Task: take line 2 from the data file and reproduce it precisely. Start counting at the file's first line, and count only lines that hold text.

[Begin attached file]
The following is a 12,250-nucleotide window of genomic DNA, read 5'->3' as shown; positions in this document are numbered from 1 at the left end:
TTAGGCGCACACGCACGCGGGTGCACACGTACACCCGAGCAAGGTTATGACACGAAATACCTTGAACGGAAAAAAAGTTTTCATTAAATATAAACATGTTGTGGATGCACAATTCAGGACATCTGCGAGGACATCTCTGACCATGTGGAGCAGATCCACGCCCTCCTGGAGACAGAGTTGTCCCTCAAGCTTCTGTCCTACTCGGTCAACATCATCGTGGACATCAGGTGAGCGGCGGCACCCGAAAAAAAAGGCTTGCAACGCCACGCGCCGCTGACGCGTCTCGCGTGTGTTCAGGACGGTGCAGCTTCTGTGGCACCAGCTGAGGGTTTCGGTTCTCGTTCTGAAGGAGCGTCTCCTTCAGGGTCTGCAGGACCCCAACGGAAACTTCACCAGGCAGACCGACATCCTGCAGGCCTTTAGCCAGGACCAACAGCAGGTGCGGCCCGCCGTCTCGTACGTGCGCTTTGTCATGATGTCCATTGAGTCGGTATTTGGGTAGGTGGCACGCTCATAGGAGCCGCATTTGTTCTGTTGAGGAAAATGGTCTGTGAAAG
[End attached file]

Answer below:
TTAGGCGCACACGCACGCGGGTGCACACGTACACCCGAGCAAGGTTATGACACGAAATACCTTGAACGGAAAAAAAGTTTTCATTAAATATAAACATGTTGTGGATGCACAATTCAGGACATCTGCGAGGACATCTCTGACCATGTGGAGCAGATCCACGCCCTCCTGGAGACAGAGTTGTCCCTCAAGCTTCTGTCCTACTCGGTCAACATCATCGTGGACATCAGGTGAGCGGCGGCACCCGAAAAAAAAGGCTTGCAACGCCACGCGCCGCTGACGCGTCTCGCGTGTGTTCAGGACGGTGCAGCTTCTGTGGCACCAGCTGAGGGTTTCGGTTCTCGTTCTGAAGGAGCGTCTCCTTCAGGGTCTGCAGGACCCCAACGGAAACTTCACCAGGCAGACCGACATCCTGCAGGCCTTTAGCCAGGACCAACAGCAGGTGCGGCCCGCCGTCTCGTACGTGCGCTTTGTCATGATGTCCATTGAGTCGGTATTTGGGTAGGTGGCACGCTCATAGGAGCCGCATTTGTTCTGTTGAGGAAAATGGTCTGTGAAAG